3 Helpful Votes
Sail Date: April 2019
We took a repositioning transatlantic cruise from Ft. Lauderdale to Southampton on Celebrity’s Silhouette, then took Cunard’s QM II back to the States. Taking longer trips is one of the perks of being retired! Retired or not ... Read More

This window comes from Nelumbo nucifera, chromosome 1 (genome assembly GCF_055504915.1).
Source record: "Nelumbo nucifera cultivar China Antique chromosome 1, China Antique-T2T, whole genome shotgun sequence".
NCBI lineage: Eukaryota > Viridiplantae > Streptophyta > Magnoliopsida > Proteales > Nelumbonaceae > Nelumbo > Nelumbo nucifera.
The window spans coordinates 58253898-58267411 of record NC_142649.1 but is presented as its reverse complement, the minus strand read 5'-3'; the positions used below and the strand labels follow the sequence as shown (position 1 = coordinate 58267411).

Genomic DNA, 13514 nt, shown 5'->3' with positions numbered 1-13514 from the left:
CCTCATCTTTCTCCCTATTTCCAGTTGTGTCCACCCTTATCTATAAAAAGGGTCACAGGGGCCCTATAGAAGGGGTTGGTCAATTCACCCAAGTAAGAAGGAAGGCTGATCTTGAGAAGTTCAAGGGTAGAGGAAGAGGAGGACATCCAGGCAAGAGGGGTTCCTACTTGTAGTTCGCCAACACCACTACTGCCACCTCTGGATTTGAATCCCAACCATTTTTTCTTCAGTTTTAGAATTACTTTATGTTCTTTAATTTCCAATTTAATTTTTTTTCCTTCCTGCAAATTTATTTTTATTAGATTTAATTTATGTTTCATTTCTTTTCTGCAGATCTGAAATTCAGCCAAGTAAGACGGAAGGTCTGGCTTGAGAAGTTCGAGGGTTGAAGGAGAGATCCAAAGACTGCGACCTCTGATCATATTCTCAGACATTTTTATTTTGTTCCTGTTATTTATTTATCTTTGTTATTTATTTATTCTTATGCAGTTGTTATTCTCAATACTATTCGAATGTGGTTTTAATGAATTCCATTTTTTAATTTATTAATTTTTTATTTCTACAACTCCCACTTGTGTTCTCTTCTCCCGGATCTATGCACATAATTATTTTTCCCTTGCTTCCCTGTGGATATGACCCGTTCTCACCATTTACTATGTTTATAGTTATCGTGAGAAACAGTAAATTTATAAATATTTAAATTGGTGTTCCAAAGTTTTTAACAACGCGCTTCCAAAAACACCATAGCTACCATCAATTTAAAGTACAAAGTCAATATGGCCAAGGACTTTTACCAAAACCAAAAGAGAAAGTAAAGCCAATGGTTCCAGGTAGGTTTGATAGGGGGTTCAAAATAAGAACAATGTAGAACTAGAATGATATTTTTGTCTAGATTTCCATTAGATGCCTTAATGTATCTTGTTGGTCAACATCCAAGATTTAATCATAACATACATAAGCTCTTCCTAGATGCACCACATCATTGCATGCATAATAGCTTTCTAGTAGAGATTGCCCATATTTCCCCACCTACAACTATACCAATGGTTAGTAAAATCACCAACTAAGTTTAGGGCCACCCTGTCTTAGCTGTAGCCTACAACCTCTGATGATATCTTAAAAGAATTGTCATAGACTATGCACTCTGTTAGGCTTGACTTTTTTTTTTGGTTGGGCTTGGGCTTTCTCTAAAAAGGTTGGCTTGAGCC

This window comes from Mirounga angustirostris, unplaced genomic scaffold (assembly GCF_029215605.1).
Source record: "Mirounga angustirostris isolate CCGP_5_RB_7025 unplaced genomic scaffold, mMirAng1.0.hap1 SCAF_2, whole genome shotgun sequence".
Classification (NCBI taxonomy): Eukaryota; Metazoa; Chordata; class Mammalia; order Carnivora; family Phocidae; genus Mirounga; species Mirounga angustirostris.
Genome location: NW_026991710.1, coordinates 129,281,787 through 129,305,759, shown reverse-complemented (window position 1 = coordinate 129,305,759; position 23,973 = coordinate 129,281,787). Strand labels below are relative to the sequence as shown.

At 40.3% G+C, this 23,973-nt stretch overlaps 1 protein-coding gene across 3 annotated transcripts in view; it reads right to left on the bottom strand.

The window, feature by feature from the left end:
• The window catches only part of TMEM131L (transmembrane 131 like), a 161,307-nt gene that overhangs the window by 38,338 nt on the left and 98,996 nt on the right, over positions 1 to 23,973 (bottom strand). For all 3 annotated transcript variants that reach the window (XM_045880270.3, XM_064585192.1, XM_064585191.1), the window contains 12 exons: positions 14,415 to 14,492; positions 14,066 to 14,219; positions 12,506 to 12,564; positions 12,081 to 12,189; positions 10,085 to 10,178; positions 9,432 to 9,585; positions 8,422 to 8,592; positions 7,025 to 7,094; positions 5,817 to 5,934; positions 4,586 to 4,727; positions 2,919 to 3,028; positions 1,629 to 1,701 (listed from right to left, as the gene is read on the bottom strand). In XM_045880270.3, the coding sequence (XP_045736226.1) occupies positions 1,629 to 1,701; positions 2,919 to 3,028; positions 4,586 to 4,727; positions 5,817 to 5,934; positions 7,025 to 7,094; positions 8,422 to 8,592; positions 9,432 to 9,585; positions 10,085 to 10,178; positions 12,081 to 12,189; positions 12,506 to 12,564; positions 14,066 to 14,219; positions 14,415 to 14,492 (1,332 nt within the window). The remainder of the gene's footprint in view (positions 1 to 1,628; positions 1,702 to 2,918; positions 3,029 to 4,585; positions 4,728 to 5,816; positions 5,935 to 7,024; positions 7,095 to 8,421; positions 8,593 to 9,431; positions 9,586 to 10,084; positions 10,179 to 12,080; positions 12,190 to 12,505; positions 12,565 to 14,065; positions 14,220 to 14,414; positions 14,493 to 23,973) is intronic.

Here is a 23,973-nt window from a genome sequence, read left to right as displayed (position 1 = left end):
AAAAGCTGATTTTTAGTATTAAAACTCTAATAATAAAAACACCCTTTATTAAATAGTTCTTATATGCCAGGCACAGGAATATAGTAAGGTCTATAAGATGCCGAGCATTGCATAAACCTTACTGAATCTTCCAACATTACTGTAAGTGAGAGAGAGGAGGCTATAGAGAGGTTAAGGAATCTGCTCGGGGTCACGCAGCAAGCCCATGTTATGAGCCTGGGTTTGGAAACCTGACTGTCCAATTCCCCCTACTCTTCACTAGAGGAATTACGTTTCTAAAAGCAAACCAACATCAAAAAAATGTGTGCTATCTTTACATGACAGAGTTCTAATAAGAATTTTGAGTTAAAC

We took a repositioning transatlantic cruise from Ft. Lauderdale to Southampton on Celebrity’s Silhouette, then took Cunard’s QM II back to the States. Taking longer trips is one of the perks of being retired! Retired or not though, I don’t appreciate Cunard’s ineptitude at getting passengers on and off the ship; a basic and routine task. As Platinum members we had a special line for embarkation. We waited until noon to get on, but I could hear the same announcements that I’ve heard on each of the 6 times I’ve been on Cunard about how something "unexpectedly" went wrong which was causing the long delay. I had boarded, had lunch, came off again, walked to the Southampton shopping mall, came back at 4 pm for a 4:30 all aboard, and the area was still jam packed with passengers waiting to board. Cunard really needs to stop making excuses and get this simple job done right, every time. Of the 43 cruises we’ve been on with various cruise lines, I’ve never been on a cruise that I didn’t absolutely love. This cruise was no exception. We had a great time. My taste is contemporary, so QM2’s old ship décor charm was somewhat lost on me. We were in a “sheltered balcony cabin” # 5023. Sheltered means the outside of balcony wall is not glass, but metal (although oddly, I couldn’t get a magnet to stick to it). Often we take the extra savings provided with an inside cabin since we really only sleep and shower in the cabin. However, we “splurged” this time since I do like the ceiling-to-floor, wall-to-wall daylight. The cabin was inconveniently away at the front and normally we pick a more strategically located cabin when we pick inside. Turned out we spent more time in the cabin than planned as the ship was very cold and we often dashed back to the cabin where we had the heat cranked up. On Celebrity Silhouette the towels were old and thin, so we felt like royalty with Cunard’s plush soft thick towels. The food was good, but not as good as Celebrity’s. For instance, my husband is a meat-and-potato guy so he’s so easy to please. At lunch first day he looked for his usual ham and cheese sandwich only to be told it was way at the other end of the cafeteria. When he got there they directed him back to where he’d started. Now, uncharacteristically frustrated, he went back and demanded his simple request. They told him he couldn’t get it today, but each day he could order one for the following day! On ANY of the 43 cruises we’ve been on, there’s a deli-like sandwich bar where you can have any sandwich of your choice for lunch. From there, as far as food was concerned, it was just all downhill for him. As for me, I missed my daily salad for lunch. Sure, there were salad offerings, but just not as many items to include in it as I’m used to (never grape tomatoes) and certainly there were never fresh berries of any kind, at any time. I’m a chocaholic and on one formal night, the cafeteria had 1” chocolate Cunard-logo logs with flavors inside to die for. I’d go on the cruise again and again just for those little chocolates! Cruising transatlantic is different from Caribbean cruises in that Cunard emphasizes dressing up. On the 7-day Atlantic crossing there are three formal nights, but actually every night is pretty much a formal affair (although the food doesn’t always reflect it). There are more guest lectures and I enjoyed the short plays as slightly different entertainment. There are more guest “competitions” (golf, hoops etc.) than other ships; Zumba is free and there’s a variety of ballroom dance classes as well as line dancing. Cunard ships have a large ballroom which is unique, and even more unique is that it is actually used at night for ballroom dancing, complete with a half-dozen men who are paid to ask single women to dance. The ballroom of course has many other uses during in day time. Celebrity arrived in Southampton one day, and the next day we sailed back to the States. We've been to London several times and we'd both spent our first 20 years in Scotland so we weren't interested in visiting there. Celebrity arrived at 5:30 am and we took the 8 am ferry to the Isle of Wight where we visited Osborne House (Queen Victoria's vacation home and where she eventually died) and Carisbrooke Castle where Charles the first was imprisoned before being beheaded. Pretty island and worth the trip. Fish and chips on the ferry on the return journey just hit the spot. We spent the night at the Holiday Inn on Herbert walker Ave (highly recommend it) which is just outside the gate of the port where we docked so we walked straight there and next morning we walked to the nearby Titanic sites and around the Walls of old Southampton. We still had time to shop at the shopping mall right down town and Cunard's ship was also within walking distance. So we had two days and one night before sailing home. A trip I would have like to have taken would be to Highclere (Downtown Abbey) but they have limited opening days. With the ship arriving at 5:30 am you could take a train to London and enjoy the day there, but of course you would want to spend the night somewhere. With our Celebrity ship we could have taken a back-to-back to Norway (kicked myself when I realized this too late) and since Cunard's QM2 leaves Southampton (alternatively New York) every 2 weeks, we could have taken a later cruise back to the States. Oh well, maybe another time. Yes, I’d say when I take another transatlantic cruise from (or back to the States) in Europe I’d travel to Southampton to take this ship back to the States rather than fly. The 2 week cruise on Celebrity was great, changing the clock only every other day. On Cunard it was almost every day (shorter cruise) but far better than changing the clock 5 hours in one shot when flying. Flying is tough enough. Read Less